Learn about hawks, try a new bike trail, more outdoor fun

  • By Sharon Wootton Herald Columnist
  • Friday, September 14, 2012 12:38pm
  • Life

Soaring raptors and gliding gulls are my Achilles’ heels when it comes to bird identification. It’s small comfort, but I am in a large group of bird-watchers.

But there’s hope, at least in the hawk category.

If you’re interested in hawks, including identification and raptor biology, check out a North Cascades Institute field trip to the Chelan Ridge Hawk Watch Station Sept. 22 and 23.

The ridge is above Lake Chelan, and it is one of the best places in the state to watch hawks as they head to winter territories.

The outing is a chance to work as a team with biologists from the institute, the U.S. Forest Service and HawkWatch International to gather data and learn more about hawks, as well as to explore the ridge and camp out.

Tuition is $140. For more information, go to ncascades.org/, call 360-854-2599 or email nci@ncascades.org.

Walking: The popular one-hour Elwha Discovery Walks at the former Lake Aldwell will continue through the end of the month. The walks are at 10 a.m. and 2 p.m. Saturdays and Sundays.

The interpretive program is led by rangers through a changing landscape created by the river following the removal of the Elwha Dam.

For more information, go to Olympic National Park at www.nps.gov or call the Elwha Ranger Station at 360-452-9191.

It’s open: Bikers can now use the new 1.4-mile East Tiger Summit Mountain Bike Trail in Tiger Mountain State Forest, the first new bike trail on the mountain in 20 years. It’s scheduled to close for the winter on Oct. 15. The trailhead is at the summit on Highway 18.

Now closed: Potential rock falls have closed a section of Narada Falls at Mount Rainier National Park at least through Sept. 21. The hazard is due to major roadwork on Stevens Canyon Road above this section of the trail.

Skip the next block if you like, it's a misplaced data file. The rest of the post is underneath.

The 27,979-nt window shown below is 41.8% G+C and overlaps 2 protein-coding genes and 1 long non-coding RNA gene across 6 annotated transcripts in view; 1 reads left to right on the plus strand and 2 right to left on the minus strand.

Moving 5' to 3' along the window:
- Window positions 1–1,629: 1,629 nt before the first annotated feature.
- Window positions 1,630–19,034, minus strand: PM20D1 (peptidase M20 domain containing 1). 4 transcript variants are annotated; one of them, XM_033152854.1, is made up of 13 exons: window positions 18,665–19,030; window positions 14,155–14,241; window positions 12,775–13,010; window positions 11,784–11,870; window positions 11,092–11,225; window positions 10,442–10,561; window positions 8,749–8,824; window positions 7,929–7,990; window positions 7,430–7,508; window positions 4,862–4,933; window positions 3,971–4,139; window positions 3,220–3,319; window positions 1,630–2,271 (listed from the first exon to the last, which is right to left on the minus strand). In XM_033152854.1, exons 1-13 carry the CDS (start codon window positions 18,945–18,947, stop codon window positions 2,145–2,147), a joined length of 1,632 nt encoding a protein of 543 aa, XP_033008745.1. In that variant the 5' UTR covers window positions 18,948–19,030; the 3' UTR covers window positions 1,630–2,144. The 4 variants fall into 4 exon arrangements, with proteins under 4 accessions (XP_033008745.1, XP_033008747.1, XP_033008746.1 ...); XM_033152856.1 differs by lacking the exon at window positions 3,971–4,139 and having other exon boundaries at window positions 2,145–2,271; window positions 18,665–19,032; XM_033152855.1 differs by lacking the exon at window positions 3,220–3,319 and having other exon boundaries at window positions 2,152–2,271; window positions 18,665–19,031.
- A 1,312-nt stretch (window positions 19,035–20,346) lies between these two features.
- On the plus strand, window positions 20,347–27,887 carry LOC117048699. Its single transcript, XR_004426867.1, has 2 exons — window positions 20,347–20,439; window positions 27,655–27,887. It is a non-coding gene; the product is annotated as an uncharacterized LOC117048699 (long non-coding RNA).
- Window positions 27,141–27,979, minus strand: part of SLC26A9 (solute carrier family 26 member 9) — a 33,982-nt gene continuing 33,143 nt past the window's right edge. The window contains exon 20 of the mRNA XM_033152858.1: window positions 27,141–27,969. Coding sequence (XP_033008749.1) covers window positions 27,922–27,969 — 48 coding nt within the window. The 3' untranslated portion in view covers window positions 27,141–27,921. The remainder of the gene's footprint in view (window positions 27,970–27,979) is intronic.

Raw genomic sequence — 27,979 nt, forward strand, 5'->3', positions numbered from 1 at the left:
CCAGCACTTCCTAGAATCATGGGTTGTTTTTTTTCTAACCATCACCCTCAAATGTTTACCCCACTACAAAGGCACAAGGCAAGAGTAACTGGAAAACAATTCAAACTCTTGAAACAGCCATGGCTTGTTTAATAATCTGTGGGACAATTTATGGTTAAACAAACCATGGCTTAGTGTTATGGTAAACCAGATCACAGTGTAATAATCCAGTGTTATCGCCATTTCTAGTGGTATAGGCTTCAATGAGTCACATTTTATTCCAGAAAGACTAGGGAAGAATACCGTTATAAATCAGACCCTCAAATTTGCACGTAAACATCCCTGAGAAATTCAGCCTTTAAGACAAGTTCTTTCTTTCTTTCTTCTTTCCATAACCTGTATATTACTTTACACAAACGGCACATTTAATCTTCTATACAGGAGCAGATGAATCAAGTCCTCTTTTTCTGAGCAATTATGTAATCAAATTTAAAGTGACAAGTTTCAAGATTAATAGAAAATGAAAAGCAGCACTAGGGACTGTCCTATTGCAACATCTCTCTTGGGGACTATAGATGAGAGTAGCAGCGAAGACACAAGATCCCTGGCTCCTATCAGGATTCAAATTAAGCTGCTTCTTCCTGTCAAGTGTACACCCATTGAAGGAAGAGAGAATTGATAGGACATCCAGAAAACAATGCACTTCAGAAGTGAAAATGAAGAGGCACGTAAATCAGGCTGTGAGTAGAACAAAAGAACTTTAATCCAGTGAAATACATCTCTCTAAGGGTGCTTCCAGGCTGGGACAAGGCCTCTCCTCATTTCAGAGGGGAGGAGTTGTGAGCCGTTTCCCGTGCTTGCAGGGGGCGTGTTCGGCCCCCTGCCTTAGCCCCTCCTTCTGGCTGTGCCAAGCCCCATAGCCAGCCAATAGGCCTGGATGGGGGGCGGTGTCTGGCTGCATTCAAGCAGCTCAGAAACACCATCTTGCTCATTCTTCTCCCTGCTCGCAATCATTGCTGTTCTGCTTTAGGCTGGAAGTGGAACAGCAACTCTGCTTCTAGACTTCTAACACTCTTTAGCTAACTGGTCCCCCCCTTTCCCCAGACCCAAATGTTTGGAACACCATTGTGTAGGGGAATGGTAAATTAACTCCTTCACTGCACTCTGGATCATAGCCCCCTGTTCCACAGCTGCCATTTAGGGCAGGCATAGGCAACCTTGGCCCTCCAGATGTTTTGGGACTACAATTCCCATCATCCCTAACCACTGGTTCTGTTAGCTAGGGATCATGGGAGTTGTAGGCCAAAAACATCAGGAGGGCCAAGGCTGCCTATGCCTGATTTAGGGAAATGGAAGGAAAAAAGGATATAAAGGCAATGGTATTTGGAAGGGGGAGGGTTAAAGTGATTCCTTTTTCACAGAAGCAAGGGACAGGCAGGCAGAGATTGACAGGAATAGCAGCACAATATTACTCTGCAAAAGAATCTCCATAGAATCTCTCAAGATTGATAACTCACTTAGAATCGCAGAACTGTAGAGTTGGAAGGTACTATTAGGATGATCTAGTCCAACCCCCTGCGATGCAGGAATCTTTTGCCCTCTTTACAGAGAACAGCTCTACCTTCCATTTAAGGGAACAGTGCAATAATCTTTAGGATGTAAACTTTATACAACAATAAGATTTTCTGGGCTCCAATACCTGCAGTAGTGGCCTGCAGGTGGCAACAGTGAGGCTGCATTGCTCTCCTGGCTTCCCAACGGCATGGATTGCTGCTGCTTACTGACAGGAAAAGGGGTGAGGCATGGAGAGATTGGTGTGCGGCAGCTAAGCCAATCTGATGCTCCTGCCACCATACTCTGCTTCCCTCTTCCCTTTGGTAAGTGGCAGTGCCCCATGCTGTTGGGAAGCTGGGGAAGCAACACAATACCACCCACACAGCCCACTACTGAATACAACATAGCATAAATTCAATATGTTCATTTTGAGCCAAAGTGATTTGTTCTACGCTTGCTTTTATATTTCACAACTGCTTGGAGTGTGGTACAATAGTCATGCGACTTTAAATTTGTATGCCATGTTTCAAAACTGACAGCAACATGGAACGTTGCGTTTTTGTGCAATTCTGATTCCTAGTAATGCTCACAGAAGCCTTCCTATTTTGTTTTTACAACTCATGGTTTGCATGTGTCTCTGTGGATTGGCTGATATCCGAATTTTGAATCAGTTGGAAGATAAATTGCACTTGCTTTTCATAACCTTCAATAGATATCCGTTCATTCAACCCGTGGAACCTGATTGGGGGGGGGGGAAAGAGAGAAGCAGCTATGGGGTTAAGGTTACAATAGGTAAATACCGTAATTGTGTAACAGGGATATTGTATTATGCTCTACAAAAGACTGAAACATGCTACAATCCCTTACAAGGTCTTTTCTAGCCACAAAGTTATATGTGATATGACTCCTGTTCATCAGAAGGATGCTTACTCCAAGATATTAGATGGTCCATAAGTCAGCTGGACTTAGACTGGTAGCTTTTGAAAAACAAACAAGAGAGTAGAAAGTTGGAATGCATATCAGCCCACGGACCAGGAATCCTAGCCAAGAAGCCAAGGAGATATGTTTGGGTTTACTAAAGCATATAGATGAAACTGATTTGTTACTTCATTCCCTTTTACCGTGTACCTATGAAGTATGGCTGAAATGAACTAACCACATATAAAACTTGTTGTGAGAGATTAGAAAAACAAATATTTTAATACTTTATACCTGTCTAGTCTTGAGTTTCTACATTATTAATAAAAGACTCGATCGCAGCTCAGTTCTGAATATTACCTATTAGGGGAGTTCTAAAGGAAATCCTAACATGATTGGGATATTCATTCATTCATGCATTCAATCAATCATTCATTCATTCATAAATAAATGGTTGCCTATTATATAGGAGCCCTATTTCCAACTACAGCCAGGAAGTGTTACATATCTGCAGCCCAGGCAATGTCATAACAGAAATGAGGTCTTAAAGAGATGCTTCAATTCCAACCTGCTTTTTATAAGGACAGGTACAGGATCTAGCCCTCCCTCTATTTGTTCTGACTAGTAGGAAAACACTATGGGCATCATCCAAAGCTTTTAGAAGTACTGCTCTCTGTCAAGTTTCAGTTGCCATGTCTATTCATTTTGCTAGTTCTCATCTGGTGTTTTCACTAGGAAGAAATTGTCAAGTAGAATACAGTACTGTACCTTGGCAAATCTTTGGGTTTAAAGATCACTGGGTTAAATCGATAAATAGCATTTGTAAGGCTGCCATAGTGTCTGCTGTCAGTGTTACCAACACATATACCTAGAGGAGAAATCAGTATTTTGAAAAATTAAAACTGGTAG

The 19-mile Stevens Canyon Road is the scenic east-west route though the park. Work on the two-year rehabilitation project will continue until the road closes for the winter.

Also at Mount Rainier, Laughingwater Creek Trail, in the southeast corner of the park, has been temporarily closed because of the possibility of dangerous wildlife encounters. The closure will last through at least Wednesday.

Officials closed the trail after potential dangerous wildlife encounters were created when a pack animal died. The carcass has been moved off the road but might attract bears or mountain lions, according to park officials.

The popular Mount Ellinor Trail in Olympic National Park remains closed as rangers continue to harass mountain goats into better behavior towards humans.

For years hikers have thought it was a good idea to feed the goats. It’s not only bad for the goats’ diet, they became more aggressive in their search for handouts.

Rangers are using paintballs, rocks and noise to discourage them from approaching hikers, park officials said.

An aggressive mountain goat is not cute. In October 2010, on another trail, one gored a hiker, who later died.

For more information, contact the park visitor center at 360-565-3130.

Funded: A $1 million grant from the U.S. Fish and Wildlife Service to Washington and Oregon will fund a project to improve the population status of 21 rare or declining species in the Puget Trough and Willamette Valley. The species are associated with prairie oak habitats.

Protected: The Franciscan manzanita is now protected under the Endangered Species Act. The U.S. Fish and Wildlife Service wants to designate 318 acres as critical habitat in and around San Francisco.

The last known evergreen shrub was discovered in 2009 and transplanted for its protection, according to www.sciencedaily.com.

Columnist Sharon Wootton can be reached at 360-468-3964 or www.songandword.com.

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